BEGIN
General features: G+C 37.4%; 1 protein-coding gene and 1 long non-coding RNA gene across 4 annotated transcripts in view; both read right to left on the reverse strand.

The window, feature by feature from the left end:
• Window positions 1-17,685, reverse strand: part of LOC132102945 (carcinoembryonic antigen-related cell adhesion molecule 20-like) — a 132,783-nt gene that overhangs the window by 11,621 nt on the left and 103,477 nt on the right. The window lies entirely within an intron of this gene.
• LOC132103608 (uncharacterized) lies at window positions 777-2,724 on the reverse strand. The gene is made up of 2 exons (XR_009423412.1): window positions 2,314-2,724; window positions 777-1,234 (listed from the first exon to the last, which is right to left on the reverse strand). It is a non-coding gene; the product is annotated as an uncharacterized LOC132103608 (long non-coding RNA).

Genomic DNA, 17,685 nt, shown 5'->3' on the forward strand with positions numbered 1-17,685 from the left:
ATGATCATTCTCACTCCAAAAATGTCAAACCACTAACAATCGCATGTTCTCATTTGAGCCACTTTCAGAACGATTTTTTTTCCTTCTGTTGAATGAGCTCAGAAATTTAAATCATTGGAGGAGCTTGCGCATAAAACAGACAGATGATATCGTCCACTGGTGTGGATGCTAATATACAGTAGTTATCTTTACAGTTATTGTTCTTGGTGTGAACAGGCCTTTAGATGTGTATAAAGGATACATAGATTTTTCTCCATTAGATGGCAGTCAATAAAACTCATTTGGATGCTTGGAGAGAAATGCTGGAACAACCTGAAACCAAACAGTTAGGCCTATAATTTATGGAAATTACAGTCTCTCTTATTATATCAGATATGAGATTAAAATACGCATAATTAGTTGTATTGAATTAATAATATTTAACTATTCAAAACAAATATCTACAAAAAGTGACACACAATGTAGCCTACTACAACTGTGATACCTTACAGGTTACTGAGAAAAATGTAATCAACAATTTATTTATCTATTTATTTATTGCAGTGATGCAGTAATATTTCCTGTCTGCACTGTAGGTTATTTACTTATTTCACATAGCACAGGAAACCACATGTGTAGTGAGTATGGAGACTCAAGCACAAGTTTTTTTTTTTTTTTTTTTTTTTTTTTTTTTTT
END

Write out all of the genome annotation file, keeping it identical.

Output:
General features: G+C 37.4%; 1 protein-coding gene and 1 long non-coding RNA gene across 4 annotated transcripts in view; both read right to left on the reverse strand.

The window, feature by feature from the left end:
• Window positions 1-17,685, reverse strand: part of LOC132102945 (carcinoembryonic antigen-related cell adhesion molecule 20-like) — a 132,783-nt gene that overhangs the window by 11,621 nt on the left and 103,477 nt on the right. The window lies entirely within an intron of this gene.
• LOC132103608 (uncharacterized) lies at window positions 777-2,724 on the reverse strand. The gene is made up of 2 exons (XR_009423412.1): window positions 2,314-2,724; window positions 777-1,234 (listed from the first exon to the last, which is right to left on the reverse strand). It is a non-coding gene; the product is annotated as an uncharacterized LOC132103608 (long non-coding RNA).

Genomic DNA, 17,685 nt, shown 5'->3' on the forward strand with positions numbered 1-17,685 from the left:
ATGATCATTCTCACTCCAAAAATGTCAAACCACTAACAATCGCATGTTCTCATTTGAGCCACTTTCAGAACGATTTTTTTTCCTTCTGTTGAATGAGCTCAGAAATTTAAATCATTGGAGGAGCTTGCGCATAAAACAGACAGATGATATCGTCCACTGGTGTGGATGCTAATATACAGTAGTTATCTTTACAGTTATTGTTCTTGGTGTGAACAGGCCTTTAGATGTGTATAAAGGATACATAGATTTTTCTCCATTAGATGGCAGTCAATAAAACTCATTTGGATGCTTGGAGAGAAATGCTGGAACAACCTGAAACCAAACAGTTAGGCCTATAATTTATGGAAATTACAGTCTCTCTTATTATATCAGATATGAGATTAAAATACGCATAATTAGTTGTATTGAATTAATAATATTTAACTATTCAAAACAAATATCTACAAAAAGTGACACACAATGTAGCCTACTACAACTGTGATACCTTACAGGTTACTGAGAAAAATGTAATCAACAATTTATTTATCTATTTATTTATTGCAGTGATGCAGTAATATTTCCTGTCTGCACTGTAGGTTATTTACTTATTTCACATAGCACAGGAAACCACATGTGTAGTGAGTATGGAGACTCAAGCACAAGTTTTTTTTTTTTTTTTTTTTTTTTTTTTTTTTT